5 Fantastic Vintage Disney Ads From Spring 1996 Disney Magazine

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I love vintage Disney Magazine ads! If you’re unfamiliar, the magazine ran from from 1965 all the way to 2005. It was THE only way to get breaking Disney theme park news and behind-the-scenes info in the pre-internet era. One of the best things about these magazine are the ads, and what’s great is they were light on any non-Disney ads. That means there were Disney ads that are absolute gems. Today we’ll take a look at 5 of them, all from the Spring 1996 issue.

The featured story in this issue was The Main Street Electrical Parade’s retirement. If you didn’t experience it at the time it’s hard to convey how much of a big deal this was. Every TV newscast and newspaper in the LA and OC area had multiple stories about it, a special party was held at Disneyland to see the final performance, and Disneyland was packed every night with tens of thousands of people trying to see the show for one last time. As you now know, The Main Street Electrical Parade has returned and retired multiple times from Disneyland. But at the time we all had no idea that would happen. Disney made it clear the parade would never return. Anyway, that’s not what this post is about. Let’s get to the ads!

This colorful Disneyland ad not only shows off a lot of what the resort has to offer, but it also serves a heaping helping of 90s RADitude. We’ll just ignore that fact that Mickey’s head looks like it’s turned in the most unnatural and uncomfortable position ever. Also I wanted to point out that there’s no mention of “Disneyland Resort.” That’s because Disneyland didn’t receive that moniker until Disney California Adventure opened in 2001.

Indiana Jones Adventure may have been a year old by the time this issue released, but make no mistake at that point it was still the hottest theme park ride in the world. The marketing blitz for Indy was still going well in to 1996 and the ride was still the most popular ride in the park.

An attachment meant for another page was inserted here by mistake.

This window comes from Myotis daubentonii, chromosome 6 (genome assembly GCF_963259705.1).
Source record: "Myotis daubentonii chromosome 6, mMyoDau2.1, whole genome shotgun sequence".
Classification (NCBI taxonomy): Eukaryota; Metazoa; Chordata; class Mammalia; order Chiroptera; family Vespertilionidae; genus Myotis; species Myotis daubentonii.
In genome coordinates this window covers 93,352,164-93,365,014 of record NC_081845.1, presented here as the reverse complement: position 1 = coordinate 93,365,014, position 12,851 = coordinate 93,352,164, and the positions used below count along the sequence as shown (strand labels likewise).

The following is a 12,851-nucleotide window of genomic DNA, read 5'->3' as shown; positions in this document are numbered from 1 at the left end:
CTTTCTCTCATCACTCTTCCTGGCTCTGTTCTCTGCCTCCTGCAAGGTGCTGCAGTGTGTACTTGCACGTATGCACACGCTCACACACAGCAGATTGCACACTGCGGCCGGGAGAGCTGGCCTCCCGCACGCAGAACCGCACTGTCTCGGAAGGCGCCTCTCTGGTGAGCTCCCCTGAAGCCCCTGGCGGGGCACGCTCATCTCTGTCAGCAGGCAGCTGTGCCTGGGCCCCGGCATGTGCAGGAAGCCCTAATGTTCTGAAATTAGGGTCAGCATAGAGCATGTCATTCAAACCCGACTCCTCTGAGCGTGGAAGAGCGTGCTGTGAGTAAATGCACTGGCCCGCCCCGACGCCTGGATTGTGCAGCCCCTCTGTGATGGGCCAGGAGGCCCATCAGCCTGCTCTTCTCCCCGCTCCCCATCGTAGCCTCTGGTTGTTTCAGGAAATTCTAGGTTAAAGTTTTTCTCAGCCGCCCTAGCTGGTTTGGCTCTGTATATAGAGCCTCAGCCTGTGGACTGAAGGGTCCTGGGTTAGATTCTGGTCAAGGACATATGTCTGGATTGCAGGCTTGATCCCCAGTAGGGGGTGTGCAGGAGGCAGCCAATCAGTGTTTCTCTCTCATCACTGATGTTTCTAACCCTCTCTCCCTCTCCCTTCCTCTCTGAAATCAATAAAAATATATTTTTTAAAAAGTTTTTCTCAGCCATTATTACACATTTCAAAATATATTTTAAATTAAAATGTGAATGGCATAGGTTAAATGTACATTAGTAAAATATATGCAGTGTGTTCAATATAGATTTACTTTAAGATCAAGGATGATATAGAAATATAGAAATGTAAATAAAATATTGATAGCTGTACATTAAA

I’ve had friends who worked at Magic Kingdom who have told me EVERY DAY they would get asked about how to buy one of the bricks in front of the park (and around Seven Seas Lagoon). The bricks haven’t been for sale in almost 20 years now, but back in 1996 you could purchase a brick for the low price of $96. That’s $160.96 when adjusted for inflation.

Several of my previous vintage magazine ad posts have featured Magic Kingdom Club ads so I’ll shamelessly take on of my previous descriptions:

The Magic Kingdom Club was a big deal–at least to me as a kid growing up in Southern California in the 80s and 90s. It gave my family discounts at the Disney Store and on tickets and annual passes to Disneyland. More importantly we got a free subscription to Disney News Magazine! I read every issue cover to cover multiple times. It was the only way to get news on international Disney parks and obscure Disney facts before the internet came around. As far as I was concerned, Magic Kingdom Club was a necessity along with toys, video games, and oxygen.

For some reason the human non-animated child stands out to me like a sore thumb in this ad for Pocahontas’ VHS release. Also unsettling is the look on Percy’s (that’s the dog) face. He looks like he is in the middle of having a nervous laugh and would rather be anywhere in the world besides in that raft.

What’s your favorite ad featured in this post? Let me know in the comments below. 

Check out my other posts with even more vintage Disney News Magazine content:

7 Vintage Disney Ads From Spring 1997 Disney Magazine

6 More Vintage 90s Disney News Magazine Ads

Five 80s and 90s Disney Theme Park Recipes from Old Disney News Magazines

5 Gloriously 90s Ads from the Fall 1990 Disney News Magazine

Even More Vintage 90s Disney Magazine Ads!

9 Must Have Items from the 1988 Disney Spring/Summer Catalog

Top 7 Vintage Disney Ads of Ancient Rental Cars Sitting In Disneyland and WDW

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Guy Selga Jr.

Disneyland writer for TouringPlans.com and co-author of the Unofficial Guide to Disneyland. Also a Disneyland local and appreciator of Disney theme park history. Twitter and Instagram: @guyselga

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